Reducing the Weight of a Robot Actuator

A metal additive manufacturing process reduced the weight of a hydraulic actuator, leading to a better performing component.


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This highly integrated electronic actuator for a hydraulic quadruped robot needed to meet design requirements while achieving a 50 percent weight reduction, compared to a traditionally manufactured actuator body.

A powder-bed metal additive manufacturing process called selective laser melting (SLM) allowed it to be made as one piece. The part was grown layer by layer in Ti6Al4V (titanium alloy) on a Renishaw AM250 industrial 3D printer at the Moog Additive Manufacturing Center (now part of Linear AMS).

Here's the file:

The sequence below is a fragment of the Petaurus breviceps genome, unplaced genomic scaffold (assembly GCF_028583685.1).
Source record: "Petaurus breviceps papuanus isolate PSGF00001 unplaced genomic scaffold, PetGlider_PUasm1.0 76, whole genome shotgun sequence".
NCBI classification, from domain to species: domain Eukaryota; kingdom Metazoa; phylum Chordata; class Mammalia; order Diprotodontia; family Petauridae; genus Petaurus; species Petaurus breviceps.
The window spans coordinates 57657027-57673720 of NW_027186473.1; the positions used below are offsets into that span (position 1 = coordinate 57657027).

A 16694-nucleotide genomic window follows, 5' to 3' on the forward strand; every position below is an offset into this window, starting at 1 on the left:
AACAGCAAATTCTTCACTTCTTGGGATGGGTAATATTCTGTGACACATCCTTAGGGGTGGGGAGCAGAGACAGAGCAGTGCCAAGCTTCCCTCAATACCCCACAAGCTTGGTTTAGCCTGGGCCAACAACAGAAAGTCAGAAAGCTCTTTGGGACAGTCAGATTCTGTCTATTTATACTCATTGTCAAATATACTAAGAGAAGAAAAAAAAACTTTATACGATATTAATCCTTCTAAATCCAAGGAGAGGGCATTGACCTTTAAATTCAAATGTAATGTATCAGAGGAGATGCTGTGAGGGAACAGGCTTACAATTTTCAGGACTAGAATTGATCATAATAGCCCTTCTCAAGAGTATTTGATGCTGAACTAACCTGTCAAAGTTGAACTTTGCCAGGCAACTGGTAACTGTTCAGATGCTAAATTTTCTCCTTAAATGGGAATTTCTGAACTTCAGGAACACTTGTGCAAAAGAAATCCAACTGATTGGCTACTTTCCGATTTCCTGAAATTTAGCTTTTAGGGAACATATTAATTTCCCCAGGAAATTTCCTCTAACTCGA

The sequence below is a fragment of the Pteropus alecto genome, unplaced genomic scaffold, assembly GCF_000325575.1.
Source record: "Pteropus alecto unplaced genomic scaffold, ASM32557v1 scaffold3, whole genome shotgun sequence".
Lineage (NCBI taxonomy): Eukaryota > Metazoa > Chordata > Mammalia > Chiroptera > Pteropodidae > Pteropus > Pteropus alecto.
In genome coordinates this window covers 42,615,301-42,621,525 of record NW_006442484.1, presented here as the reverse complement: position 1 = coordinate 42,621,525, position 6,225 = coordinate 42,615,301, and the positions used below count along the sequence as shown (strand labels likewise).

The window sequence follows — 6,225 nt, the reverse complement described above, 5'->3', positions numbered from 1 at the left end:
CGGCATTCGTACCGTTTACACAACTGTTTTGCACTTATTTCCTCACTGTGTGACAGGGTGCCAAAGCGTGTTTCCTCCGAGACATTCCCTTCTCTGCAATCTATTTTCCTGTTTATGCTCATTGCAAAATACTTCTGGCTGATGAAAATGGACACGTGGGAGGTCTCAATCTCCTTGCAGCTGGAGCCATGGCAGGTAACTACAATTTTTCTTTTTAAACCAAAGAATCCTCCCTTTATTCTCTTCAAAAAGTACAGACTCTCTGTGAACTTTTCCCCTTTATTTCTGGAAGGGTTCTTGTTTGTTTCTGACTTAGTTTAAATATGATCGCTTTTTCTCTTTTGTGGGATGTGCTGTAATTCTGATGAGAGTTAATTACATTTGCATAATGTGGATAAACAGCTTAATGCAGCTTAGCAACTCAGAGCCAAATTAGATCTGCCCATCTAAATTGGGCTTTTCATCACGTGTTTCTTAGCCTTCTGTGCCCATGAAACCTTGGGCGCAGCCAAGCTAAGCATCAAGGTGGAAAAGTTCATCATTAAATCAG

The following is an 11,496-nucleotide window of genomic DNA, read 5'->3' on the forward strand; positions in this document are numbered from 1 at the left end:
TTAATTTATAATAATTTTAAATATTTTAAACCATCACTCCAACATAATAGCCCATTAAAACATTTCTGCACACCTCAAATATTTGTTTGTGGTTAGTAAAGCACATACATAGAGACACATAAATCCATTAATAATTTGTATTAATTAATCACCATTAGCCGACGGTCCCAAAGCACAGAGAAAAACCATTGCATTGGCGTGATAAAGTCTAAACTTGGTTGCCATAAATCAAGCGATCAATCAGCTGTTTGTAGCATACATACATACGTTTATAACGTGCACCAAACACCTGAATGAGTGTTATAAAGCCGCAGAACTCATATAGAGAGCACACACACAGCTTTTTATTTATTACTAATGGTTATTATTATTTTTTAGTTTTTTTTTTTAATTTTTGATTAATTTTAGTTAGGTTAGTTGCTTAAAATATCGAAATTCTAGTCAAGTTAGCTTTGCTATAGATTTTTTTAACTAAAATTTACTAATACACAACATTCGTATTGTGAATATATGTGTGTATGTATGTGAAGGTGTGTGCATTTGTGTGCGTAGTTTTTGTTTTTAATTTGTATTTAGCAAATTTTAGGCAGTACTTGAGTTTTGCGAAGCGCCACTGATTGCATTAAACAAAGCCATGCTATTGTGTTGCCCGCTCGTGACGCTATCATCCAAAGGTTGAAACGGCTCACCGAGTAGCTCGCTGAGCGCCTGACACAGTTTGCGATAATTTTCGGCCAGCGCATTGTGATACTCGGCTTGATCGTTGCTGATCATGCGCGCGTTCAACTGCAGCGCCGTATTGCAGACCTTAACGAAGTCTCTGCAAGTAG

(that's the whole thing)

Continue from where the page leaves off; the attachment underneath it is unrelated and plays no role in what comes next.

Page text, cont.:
The new actuator’s one-piece construction reduces manufacturing operations, improves performance through design features such as curved flow tubes that eliminate right-angle drilling, and reduces weight as a result of downsizing. Traditional manufacturing would have entailed combining the cast and fabricated pieces with brazing and welding operations.

This particular actuator is used on each leg of a quadruped robot developed at the Italian Institute of Technology in Genoa, where it was designed initially for military applications. However, a similar actuator concept can also be used in many other applications, for example: heavy equipment, such as tractors and large earth-moving equipment, for weight and size reduction; military and commercial aircraft, to control velocity and engine speed by adjusting levers and flaps; and injection-molding applications for exact precision control.